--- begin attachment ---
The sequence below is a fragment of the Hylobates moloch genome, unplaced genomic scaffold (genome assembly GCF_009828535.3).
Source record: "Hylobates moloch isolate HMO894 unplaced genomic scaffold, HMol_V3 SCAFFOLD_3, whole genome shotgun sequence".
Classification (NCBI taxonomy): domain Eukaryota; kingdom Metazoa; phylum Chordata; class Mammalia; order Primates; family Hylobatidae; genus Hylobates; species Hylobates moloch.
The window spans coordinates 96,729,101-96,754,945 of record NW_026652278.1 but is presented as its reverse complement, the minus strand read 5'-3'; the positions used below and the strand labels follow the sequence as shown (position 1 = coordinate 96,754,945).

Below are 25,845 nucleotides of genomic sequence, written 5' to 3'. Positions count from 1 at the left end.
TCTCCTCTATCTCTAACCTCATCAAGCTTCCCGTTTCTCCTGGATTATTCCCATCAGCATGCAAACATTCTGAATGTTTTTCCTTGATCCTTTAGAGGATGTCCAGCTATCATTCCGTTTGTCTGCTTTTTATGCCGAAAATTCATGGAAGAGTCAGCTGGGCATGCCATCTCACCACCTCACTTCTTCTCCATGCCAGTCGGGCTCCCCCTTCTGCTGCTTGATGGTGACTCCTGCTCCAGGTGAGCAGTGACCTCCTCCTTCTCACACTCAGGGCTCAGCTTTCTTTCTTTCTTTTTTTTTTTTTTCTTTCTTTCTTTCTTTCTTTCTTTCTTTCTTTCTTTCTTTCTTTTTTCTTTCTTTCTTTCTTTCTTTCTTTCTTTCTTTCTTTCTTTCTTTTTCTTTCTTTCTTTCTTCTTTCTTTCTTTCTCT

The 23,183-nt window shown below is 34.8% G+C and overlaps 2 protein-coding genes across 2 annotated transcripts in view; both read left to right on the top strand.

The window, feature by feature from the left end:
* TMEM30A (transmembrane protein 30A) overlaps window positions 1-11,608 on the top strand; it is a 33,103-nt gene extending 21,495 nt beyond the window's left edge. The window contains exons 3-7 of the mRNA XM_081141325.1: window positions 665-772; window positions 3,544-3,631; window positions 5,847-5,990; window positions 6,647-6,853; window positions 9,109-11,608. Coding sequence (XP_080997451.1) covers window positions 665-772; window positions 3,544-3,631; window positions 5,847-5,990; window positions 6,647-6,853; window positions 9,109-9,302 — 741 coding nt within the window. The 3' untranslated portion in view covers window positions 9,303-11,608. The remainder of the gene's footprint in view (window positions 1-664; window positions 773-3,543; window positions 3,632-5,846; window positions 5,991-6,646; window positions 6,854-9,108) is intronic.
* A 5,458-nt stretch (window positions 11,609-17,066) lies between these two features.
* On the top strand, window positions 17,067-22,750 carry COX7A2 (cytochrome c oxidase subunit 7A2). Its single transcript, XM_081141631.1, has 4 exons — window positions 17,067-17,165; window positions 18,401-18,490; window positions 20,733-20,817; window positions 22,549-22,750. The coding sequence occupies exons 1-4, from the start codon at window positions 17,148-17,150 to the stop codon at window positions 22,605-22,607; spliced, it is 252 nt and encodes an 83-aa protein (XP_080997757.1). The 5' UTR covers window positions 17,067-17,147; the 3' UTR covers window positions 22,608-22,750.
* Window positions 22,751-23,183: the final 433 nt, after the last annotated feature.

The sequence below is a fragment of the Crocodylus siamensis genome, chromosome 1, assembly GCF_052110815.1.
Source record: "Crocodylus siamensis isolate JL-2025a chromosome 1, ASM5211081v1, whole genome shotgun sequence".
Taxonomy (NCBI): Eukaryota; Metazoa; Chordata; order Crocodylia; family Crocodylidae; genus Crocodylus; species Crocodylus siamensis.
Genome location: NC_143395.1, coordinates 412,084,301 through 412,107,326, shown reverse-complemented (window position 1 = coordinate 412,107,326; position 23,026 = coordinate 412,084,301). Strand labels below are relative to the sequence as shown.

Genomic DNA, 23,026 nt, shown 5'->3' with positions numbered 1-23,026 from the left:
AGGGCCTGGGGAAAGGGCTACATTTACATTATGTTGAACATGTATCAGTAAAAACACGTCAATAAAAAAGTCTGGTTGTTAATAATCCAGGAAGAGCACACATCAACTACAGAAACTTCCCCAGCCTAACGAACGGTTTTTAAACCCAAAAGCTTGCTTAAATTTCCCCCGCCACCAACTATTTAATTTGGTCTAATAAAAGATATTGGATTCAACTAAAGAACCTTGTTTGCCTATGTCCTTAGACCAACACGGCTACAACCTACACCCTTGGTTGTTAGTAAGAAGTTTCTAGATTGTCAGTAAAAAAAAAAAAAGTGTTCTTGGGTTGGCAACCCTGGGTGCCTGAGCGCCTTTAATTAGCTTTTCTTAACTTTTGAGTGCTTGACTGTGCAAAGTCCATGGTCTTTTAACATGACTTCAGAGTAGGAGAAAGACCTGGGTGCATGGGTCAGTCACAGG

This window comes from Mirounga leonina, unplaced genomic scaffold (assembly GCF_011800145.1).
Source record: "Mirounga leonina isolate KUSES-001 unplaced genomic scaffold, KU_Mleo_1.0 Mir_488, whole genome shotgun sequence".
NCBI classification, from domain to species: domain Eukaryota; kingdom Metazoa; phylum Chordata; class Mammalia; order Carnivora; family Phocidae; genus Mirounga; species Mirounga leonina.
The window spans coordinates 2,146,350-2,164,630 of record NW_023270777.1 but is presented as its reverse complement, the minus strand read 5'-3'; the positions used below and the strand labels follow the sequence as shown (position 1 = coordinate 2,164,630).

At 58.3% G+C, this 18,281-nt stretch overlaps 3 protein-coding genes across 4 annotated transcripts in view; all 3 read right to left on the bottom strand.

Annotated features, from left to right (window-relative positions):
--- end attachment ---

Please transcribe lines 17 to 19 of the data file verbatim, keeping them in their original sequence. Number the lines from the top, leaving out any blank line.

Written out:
Genomic DNA, 23,026 nt, shown 5'->3' with positions numbered 1-23,026 from the left:
AGGGCCTGGGGAAAGGGCTACATTTACATTATGTTGAACATGTATCAGTAAAAACACGTCAATAAAAAAGTCTGGTTGTTAATAATCCAGGAAGAGCACACATCAACTACAGAAACTTCCCCAGCCTAACGAACGGTTTTTAAACCCAAAAGCTTGCTTAAATTTCCCCCGCCACCAACTATTTAATTTGGTCTAATAAAAGATATTGGATTCAACTAAAGAACCTTGTTTGCCTATGTCCTTAGACCAACACGGCTACAACCTACACCCTTGGTTGTTAGTAAGAAGTTTCTAGATTGTCAGTAAAAAAAAAAAAAGTGTTCTTGGGTTGGCAACCCTGGGTGCCTGAGCGCCTTTAATTAGCTTTTCTTAACTTTTGAGTGCTTGACTGTGCAAAGTCCATGGTCTTTTAACATGACTTCAGAGTAGGAGAAAGACCTGGGTGCATGGGTCAGTCACAGG

This window comes from Mirounga leonina, unplaced genomic scaffold (assembly GCF_011800145.1).